<< Ďđĺäűäóůŕ˙

ńňđ. 47
(čç 80 ńňđ.)

ÎĂËŔÂËĹÍČĹ

Ńëĺäóţůŕ˙ >>

their protest is made.’120 Thus some of the men who had supported the
Italian Risorgimento in the 1860s were attracted by Radical Unionism
after 1886.121
Indeed, both before and after the Parnell split – which was followed by
an upsurge in clerical influence on elections – Mazzini’s and Cavour’s
‘opinion’ on Home Rule was posthumously canvassed and quoted with
approval (both had been strongly against).122 By the same token, some-
what inconsistently, the cause of Ulster’s freedom was often compared to

117
These points were made, respectively, by ‘One of the masses’, ‘The National League
and trade unionism’, The Liberal Unionist, 22 June 1887, 199; and by G. Pitt Lewis, QC,
MP, ‘Trade unionism and the National League’, ibid., 27 Apr. 1887, 65–6.
118
O’Brien, William O’Brien, 48. Although this glossed over the fact that the Plan was only
put into operation on selected estates.
119
See the reports ‘Ireland: the reign of terror in Tipperary: the killing of Captain Plunkett:
inhumanity of the Nationalist press’, The Liberal Unionist, Jan. 1890, 106–7; and ‘The
Cronin murder trial’, ibid., 107–9.
120
An Irish Liberal, ‘The clerical conspiracy in Ireland’, The Liberal Unionist, May 1891,
181; Isabella Tod, ‘The Orange cry’, ibid., Aug. 1891, 2–4.
121
A good example is Bennet Burleigh, a well-known Daily Telegraph correspondent who
had served with Garibaldi in Sicily in 1860 (throughout the rest of his life he continued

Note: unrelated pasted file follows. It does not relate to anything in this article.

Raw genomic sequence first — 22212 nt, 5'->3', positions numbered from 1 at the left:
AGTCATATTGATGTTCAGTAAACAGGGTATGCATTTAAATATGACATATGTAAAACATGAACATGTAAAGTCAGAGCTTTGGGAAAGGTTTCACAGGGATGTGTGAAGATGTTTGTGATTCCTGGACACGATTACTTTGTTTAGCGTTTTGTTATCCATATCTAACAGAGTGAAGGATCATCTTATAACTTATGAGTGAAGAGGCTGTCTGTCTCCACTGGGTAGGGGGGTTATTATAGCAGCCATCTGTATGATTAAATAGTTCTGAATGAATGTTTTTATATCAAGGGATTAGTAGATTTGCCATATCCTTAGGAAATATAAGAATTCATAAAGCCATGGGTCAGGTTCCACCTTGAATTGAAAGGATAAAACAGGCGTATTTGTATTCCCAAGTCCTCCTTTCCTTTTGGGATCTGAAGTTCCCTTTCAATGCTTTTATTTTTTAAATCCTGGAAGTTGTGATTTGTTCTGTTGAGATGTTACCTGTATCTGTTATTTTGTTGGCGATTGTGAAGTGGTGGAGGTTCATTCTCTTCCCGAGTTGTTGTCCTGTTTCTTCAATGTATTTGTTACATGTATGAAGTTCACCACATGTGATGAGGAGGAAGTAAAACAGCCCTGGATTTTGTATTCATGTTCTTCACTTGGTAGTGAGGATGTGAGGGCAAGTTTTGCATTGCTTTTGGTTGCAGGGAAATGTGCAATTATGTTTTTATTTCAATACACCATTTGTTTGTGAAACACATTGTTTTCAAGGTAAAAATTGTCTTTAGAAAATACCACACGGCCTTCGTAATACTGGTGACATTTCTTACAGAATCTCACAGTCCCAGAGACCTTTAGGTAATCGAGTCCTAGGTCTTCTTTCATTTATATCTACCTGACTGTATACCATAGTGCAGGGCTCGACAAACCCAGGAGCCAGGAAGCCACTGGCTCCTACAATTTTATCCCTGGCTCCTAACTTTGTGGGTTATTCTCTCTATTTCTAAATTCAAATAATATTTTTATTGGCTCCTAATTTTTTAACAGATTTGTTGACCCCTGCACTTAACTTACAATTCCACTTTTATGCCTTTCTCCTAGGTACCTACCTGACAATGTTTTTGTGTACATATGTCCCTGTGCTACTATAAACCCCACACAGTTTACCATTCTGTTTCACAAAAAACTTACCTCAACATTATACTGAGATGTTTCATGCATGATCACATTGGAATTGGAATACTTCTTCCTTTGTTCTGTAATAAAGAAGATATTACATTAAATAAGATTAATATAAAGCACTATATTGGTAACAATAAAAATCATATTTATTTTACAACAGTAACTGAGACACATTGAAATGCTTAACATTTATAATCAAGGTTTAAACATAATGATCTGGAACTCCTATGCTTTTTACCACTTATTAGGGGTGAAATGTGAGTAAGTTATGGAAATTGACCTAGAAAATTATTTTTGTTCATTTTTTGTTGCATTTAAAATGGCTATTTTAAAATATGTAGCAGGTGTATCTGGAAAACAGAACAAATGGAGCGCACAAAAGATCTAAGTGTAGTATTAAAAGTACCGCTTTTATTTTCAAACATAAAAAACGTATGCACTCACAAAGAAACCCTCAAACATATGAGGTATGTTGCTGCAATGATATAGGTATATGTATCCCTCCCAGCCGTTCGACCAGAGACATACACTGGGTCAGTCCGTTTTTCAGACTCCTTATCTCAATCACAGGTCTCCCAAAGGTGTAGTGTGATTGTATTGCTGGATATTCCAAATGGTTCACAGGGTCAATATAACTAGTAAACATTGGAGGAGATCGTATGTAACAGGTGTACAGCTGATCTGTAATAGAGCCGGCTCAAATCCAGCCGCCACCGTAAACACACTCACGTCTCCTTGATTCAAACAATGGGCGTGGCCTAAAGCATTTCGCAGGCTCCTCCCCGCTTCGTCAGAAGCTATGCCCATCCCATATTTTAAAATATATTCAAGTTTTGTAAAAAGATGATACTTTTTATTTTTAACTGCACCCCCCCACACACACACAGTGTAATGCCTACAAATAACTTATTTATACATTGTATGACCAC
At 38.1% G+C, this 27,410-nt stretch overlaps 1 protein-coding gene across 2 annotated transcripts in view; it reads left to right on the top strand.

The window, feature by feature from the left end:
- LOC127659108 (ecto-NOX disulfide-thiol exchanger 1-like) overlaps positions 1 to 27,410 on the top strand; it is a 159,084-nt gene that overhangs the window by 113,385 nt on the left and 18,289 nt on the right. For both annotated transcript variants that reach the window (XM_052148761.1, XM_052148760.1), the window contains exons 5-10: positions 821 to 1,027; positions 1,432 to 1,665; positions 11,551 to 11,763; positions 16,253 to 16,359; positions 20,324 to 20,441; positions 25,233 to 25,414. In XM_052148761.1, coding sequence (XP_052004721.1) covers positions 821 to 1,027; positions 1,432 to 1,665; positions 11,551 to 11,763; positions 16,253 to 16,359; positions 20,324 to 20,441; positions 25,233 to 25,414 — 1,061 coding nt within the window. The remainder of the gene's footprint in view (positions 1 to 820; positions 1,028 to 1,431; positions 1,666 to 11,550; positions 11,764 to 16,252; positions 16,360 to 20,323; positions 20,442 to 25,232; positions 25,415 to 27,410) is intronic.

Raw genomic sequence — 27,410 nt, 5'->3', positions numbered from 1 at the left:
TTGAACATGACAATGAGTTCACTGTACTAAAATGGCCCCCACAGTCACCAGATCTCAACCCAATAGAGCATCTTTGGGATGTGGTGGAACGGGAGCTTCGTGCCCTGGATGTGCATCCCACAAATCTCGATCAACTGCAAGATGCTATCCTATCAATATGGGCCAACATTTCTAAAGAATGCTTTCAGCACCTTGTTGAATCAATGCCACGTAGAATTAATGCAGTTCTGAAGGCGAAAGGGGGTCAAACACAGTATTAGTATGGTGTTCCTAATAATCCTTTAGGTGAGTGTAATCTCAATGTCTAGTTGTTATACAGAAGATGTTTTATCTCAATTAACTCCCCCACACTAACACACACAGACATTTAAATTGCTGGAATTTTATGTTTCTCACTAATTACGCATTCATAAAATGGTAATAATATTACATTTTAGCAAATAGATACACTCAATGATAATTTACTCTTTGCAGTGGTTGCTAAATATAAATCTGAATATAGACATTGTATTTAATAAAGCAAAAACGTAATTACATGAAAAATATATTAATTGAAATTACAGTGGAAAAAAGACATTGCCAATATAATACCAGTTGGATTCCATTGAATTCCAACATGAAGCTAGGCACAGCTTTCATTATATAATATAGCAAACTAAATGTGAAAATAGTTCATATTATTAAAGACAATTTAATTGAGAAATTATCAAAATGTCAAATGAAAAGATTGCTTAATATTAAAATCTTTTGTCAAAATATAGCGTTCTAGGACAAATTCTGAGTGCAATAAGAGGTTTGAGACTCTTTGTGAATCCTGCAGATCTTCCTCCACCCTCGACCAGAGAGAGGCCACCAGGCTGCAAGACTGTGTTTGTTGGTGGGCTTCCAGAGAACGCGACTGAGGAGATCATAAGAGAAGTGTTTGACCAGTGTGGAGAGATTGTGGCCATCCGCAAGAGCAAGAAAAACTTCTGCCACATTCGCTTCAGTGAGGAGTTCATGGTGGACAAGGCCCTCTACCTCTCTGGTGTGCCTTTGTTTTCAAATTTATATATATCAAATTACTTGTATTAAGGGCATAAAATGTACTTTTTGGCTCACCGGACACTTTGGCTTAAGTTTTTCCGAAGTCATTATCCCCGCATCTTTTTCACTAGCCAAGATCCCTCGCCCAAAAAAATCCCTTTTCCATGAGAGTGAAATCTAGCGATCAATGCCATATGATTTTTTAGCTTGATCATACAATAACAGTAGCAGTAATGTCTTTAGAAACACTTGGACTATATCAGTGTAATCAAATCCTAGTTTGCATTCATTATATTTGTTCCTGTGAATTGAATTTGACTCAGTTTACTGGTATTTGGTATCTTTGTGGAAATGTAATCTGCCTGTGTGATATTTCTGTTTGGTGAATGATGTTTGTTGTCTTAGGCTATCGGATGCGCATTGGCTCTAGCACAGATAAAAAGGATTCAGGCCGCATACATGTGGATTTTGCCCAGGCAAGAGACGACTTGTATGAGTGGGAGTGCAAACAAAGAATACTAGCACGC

to be interested in the Garibaldian movement, reporting the operation of the Italian
Legion in the 1896 Greek-Turkish war). In 1886 Burleigh stood unsuccessfully as a
Liberal Unionist candidate. However, this was not a sign of incipient Conservatism: on
the contrary, in 1892 he stood as a Labour candidate, proclaiming himself a radical and a
socialist. (ODNB, vol. VIII, 866–8, A. Viotti, Garibaldi: the revolutionary and his men
(Poole, 1979), 196–7, and information in the author’s personal possession.)
122
‘Mazzini and the Irish question, by one of his friends [P. A. Taylor]’, The Liberal
Unionist, Dec. 1887, 77; ‘Cavour’s opinion as to Home Rule’, ibid., Aug. 1892, 13.
The rise and fall of Radical Unionism 243

that of Italian independence from the Austrians: the Irish Protestant
horror at the idea of subjection to a Home Rule Parliament was ‘the
same feeling that would make the people of Lombardy or Venice quiver
at the bare idea of a revival of Austrian dominion’.123 Elsewhere in
Ireland what was at stake was whether the modern state would be
replaced by a latter-day theocracy turning ‘Leinster, Munster and
Connaught . . . into a new ‘‘State of the Church’’ governed by a secret